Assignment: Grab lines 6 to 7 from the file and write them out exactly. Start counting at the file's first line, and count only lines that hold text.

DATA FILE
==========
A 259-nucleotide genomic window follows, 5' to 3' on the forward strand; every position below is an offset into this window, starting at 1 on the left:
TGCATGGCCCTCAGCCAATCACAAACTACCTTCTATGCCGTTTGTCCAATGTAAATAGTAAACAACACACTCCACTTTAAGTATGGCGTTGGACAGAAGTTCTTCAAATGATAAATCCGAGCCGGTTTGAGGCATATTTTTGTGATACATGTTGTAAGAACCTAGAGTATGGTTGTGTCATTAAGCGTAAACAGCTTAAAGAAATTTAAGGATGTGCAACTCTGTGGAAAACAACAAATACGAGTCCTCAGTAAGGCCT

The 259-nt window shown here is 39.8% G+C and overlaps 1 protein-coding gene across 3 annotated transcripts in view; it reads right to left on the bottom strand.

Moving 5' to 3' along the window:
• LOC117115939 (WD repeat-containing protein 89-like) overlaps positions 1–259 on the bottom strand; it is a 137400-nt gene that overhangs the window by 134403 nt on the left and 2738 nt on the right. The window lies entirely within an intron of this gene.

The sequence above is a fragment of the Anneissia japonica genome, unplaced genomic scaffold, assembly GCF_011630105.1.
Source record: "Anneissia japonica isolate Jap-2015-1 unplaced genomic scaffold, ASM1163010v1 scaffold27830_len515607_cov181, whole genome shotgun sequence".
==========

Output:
The sequence above is a fragment of the Anneissia japonica genome, unplaced genomic scaffold, assembly GCF_011630105.1.
Source record: "Anneissia japonica isolate Jap-2015-1 unplaced genomic scaffold, ASM1163010v1 scaffold27830_len515607_cov181, whole genome shotgun sequence".